The Government has released another round of technical papers outlining preparations and scenarios that could play out if no Brexit deal can be agreed before Britain leaves the European Union in March 2019.
It is part of a series of releases that will see more than 80 papers in the public domain by the end of September.
The technical papers on Thursday documented the impact on passports, driving licenses and mobile phone data usage among other issues.
Here's what we've learned so far in the event of a no-deal Brexit
After 29 March 2019, if you’re a British passport holder you’ll be considered a 'third country national' - under the Schengen Border Code and will therefore need to comply with different rules to enter and travel around the Schengen area.
The Schengen area refers to the 26 states in the EU and third-country nationals is defined as citizens of countries (like Australia, Canada and the USA) which do not belong to the EU or the European Economic Area.
According to the Schengen Border Code, third country passports must have been issued within the last 10 years on the date of arrival in a Schengen country, and have at least 3 months’ validity remaining on the date of intended departure from the last country visited in the Schengen area.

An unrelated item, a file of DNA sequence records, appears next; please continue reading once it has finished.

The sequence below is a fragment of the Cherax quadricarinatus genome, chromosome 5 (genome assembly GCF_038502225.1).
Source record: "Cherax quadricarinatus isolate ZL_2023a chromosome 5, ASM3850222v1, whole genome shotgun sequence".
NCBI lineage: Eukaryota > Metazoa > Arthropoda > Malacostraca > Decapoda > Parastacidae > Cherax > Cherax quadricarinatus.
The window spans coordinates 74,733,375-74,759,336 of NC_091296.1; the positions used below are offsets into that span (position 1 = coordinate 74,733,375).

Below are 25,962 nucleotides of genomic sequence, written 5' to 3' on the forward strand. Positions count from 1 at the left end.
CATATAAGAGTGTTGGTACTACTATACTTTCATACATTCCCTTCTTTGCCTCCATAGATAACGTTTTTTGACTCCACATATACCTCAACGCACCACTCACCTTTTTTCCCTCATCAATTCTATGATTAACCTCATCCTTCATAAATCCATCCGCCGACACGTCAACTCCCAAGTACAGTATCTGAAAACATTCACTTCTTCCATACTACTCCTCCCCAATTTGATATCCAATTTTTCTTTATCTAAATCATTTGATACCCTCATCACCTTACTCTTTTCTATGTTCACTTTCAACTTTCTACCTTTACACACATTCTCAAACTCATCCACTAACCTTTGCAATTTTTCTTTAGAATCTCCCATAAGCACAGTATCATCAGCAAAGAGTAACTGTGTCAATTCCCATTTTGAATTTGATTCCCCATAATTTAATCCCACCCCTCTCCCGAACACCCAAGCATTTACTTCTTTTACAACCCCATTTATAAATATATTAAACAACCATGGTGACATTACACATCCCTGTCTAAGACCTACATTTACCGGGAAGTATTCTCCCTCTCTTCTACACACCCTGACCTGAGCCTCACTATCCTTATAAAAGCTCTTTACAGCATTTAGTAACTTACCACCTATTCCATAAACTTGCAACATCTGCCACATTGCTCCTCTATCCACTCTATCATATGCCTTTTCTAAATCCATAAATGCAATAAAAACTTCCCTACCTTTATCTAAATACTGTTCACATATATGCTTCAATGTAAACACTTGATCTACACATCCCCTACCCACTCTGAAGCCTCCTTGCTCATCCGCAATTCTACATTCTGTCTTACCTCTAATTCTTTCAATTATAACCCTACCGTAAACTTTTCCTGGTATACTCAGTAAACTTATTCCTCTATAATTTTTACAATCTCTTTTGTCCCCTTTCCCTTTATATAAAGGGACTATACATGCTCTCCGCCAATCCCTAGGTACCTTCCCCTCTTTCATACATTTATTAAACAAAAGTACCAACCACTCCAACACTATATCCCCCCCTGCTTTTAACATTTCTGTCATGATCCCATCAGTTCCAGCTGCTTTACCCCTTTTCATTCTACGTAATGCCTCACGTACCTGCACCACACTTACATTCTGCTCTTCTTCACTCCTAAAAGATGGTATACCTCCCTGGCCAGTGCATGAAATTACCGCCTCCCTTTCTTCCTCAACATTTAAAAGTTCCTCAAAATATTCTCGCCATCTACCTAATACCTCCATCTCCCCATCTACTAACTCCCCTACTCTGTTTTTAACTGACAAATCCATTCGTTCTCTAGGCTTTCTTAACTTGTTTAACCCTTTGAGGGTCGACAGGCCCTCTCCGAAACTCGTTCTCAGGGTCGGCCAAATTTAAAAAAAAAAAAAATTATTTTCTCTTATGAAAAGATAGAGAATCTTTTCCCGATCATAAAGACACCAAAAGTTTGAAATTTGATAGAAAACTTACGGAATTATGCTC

- Mobile phone roaming charges
The costs that EU mobile operators would be able to charge UK operators for providing roaming services would no longer be regulated after March 2019.
This would mean that surcharge-free roaming when you travel to the EU could no longer be guaranteed.
- Driving licences
When driving in the EU, a UK licence may no longer be valid by itself.
After March 2019, you would need both your UK driving licence and the relevant International Driving Permit which costs £5.50 available at post offices.
In the first tranche released in August, it emerged UK consumers will face increased costs and slower processing times for Euro transactions.
It also became clearer there will be greater red tape.
The European Union and Britain would treat each other as third countries, with the same customs and excise rules applied to goods traded with the EU as those traded with nations outside the bloc.